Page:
WASHINGTON – Even before they are sworn in Thursday, the 100 newly elected House members are promising to be one of the most independent — and difficult to control — freshman classes in years.
They are far younger and more diverse than their predecessors. It’s the largest freshman class in nearly 50 years, with a record number of women, the youngest female House member ever elected and the first two American Indian women and first two Muslim women elected.
They also include the first single mothers with young children, more than 18 veterans, two NFL players and even a mixed martial arts fighter.
But along with that generational shift and diversity has come a fresh outlook and willingness to buck party and cast aside time-honored Washington precedents.
It is particularly true of House Democrats, many of whom as candidates last year distanced themselves from their party’s leader, Rep. Nancy Pelosi of California.
The first test of how these newcomers will approach their jobs comes as soon as next week, when coveted committee assignments are doled out to lawmakers.
Rep.-elect Jim Hagedorn, R-Minn., right, will occupy the same office that his father, Tom, did from 1975 until 1983.
Several freshmen have asked for — some have demanded — prime slots on powerful legislative committees writing laws regulating taxes, health care and environmental policy.
Such positions are typically out of reach for first-year lawmakers.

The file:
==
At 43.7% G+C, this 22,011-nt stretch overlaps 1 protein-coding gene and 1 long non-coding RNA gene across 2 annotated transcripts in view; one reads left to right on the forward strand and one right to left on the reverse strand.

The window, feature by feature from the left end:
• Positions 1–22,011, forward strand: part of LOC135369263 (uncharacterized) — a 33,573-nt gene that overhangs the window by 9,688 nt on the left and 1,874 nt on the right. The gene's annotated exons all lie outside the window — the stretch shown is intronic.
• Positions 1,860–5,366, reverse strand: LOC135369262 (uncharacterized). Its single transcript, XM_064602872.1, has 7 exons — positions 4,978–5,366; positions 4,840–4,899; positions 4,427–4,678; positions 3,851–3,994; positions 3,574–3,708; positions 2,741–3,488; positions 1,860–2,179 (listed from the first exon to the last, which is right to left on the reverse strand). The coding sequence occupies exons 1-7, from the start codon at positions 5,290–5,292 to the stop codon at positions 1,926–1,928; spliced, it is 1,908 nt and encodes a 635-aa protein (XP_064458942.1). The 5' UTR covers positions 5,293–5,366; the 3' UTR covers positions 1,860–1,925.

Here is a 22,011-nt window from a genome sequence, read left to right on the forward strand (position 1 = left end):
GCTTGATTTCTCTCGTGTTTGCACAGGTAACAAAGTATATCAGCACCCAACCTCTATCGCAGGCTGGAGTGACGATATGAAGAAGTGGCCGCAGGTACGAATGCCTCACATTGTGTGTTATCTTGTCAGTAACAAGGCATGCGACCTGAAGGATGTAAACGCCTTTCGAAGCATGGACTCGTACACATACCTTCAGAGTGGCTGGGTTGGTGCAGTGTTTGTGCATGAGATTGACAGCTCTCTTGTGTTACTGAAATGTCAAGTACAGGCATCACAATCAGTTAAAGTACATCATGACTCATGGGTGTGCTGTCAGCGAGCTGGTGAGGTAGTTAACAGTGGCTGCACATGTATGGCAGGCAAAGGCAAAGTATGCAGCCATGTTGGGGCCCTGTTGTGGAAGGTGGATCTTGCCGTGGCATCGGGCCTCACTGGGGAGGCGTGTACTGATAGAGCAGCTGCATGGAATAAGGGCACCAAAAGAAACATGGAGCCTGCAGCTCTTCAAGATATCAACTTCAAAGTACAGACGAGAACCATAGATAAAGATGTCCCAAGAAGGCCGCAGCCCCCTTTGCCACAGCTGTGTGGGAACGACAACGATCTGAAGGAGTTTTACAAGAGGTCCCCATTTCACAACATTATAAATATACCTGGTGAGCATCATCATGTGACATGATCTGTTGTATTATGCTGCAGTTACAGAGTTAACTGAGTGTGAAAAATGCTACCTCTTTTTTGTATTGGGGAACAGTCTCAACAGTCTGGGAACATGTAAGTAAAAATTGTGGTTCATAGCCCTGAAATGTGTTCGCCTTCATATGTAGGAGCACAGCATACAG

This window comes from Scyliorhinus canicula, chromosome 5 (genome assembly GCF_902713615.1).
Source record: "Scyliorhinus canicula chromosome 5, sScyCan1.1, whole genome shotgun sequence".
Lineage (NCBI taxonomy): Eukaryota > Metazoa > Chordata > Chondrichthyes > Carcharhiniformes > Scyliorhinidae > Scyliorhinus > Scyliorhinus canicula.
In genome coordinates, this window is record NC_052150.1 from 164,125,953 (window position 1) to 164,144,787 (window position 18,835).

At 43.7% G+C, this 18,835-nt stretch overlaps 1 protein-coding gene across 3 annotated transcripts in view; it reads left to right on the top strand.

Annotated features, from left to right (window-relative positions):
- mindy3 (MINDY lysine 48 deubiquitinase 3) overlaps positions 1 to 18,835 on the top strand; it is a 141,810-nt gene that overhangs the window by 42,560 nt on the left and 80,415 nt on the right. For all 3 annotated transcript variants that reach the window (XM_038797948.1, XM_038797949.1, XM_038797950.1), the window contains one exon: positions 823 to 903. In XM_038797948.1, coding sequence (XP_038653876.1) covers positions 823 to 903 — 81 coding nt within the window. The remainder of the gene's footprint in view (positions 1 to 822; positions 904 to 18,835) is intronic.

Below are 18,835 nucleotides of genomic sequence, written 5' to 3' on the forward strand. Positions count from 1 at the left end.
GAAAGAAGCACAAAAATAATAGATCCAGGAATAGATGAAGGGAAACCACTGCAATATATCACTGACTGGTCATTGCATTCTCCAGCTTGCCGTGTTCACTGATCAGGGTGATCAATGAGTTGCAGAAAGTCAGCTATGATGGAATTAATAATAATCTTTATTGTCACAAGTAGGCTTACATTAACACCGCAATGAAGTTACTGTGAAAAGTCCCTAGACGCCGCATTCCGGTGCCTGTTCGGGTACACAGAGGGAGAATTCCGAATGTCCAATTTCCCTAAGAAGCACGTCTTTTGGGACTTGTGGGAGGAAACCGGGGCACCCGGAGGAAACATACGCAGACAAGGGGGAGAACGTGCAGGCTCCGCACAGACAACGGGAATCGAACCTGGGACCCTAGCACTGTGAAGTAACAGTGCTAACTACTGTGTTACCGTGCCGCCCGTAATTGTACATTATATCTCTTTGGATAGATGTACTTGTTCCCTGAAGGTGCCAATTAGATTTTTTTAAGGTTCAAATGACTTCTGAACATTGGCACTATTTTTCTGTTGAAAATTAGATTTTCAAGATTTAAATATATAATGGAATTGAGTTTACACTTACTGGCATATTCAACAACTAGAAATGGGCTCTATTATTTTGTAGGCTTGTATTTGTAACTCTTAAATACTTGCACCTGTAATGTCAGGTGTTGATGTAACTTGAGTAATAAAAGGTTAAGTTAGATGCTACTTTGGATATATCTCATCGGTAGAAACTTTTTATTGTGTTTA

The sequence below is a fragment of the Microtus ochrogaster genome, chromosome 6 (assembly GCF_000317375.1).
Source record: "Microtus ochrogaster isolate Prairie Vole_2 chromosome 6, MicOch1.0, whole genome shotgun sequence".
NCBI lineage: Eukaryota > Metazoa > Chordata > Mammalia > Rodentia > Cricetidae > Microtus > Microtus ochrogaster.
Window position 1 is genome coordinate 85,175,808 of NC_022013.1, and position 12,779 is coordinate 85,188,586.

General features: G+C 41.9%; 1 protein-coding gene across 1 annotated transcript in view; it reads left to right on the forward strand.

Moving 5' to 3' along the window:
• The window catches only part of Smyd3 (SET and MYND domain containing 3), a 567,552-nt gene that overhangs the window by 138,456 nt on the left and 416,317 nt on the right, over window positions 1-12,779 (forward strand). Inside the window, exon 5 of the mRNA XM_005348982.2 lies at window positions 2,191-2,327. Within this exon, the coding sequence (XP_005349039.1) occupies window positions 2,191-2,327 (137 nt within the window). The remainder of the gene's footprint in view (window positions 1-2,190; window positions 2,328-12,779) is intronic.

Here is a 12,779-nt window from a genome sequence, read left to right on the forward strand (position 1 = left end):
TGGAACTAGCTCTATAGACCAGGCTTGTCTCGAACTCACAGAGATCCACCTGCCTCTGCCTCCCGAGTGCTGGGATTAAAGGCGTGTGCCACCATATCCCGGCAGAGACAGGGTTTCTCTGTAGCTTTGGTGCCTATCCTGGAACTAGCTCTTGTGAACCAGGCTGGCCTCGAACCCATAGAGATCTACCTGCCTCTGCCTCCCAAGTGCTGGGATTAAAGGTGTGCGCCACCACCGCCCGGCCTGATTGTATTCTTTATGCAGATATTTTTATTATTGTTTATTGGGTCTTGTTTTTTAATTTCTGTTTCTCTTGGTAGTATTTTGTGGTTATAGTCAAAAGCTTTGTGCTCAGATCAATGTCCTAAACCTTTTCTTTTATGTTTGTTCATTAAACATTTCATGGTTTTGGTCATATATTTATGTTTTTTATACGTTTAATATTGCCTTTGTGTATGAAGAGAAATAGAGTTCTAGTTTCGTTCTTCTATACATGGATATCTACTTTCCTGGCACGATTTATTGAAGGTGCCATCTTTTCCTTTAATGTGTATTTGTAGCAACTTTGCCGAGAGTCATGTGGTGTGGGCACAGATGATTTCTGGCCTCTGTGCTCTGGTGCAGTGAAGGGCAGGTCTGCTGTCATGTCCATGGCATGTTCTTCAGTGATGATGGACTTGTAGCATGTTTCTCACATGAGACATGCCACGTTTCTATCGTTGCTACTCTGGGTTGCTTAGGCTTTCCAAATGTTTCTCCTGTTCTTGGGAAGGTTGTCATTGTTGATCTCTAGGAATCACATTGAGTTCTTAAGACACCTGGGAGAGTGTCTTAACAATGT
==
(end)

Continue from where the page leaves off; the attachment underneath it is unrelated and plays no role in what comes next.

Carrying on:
“We’ve got a really assertive, take-charge freshman class. … They’re demanding a lot of opportunities that have historically not been made available to freshmen,” said Rep. Jackie Speier, D-Calif., who said she has waited 10 years to get on the House Energy and Commerce Committee, one of the prime committees. “They’re going to shake this place up, and that’s kind of a good thing.”
Other veteran lawmakers were less charitable, viewing the newcomers’ demands as audacious.
“I don’t know if I want to say ‘Sit down and shut up’ ” in the newspaper, said one Democrat.
The influx of brash young House members will be particularly precarious for a Democratic leadership team in which the top three members are all over 78.
The new members will be seeking to make waves in a Democratic caucus that has not seen leadership turnover in more than 15 years.
Rep.-elect Alexandria Ocasio-Cortez, 29, of New York, the youngest woman ever elected to Congress and perhaps the highest profile freshman, has asked for a slot on the Ways and Means Committee, which oversees tax policy.
Democracy for America, a progressive advocacy organization, circulated a petition demanding Pelosi put her on the committee and included a fundraising link — a point that galled veteran House Democrats.
“That’s not how things work,” said another Democrat who didn’t want to be named criticizing a colleague.
The Congressional Progressive Caucus has also advocated for freshmen to get on committees.
Rep. Pramila Jayapal, D-Wash., and her co-chair, Rep. Mark Pocan, D-Wis., “made it very clear that we thought some of these seats should be for new members because new members bring in incredible talent,” she said.
Even so, Ocasio-Cortez is not expected to get a position on Ways and Means, according to Democratic sources, and neither are many other freshmen.
Incoming Chairman Richard Neal, D-Mass., declined to weigh in on who will fill open positions on his committee, but said he’s hearing from “everybody.”
“It took me four years to get on the committee,” he added. “Freshmen generally don’t go to the Ways and Means Committee.”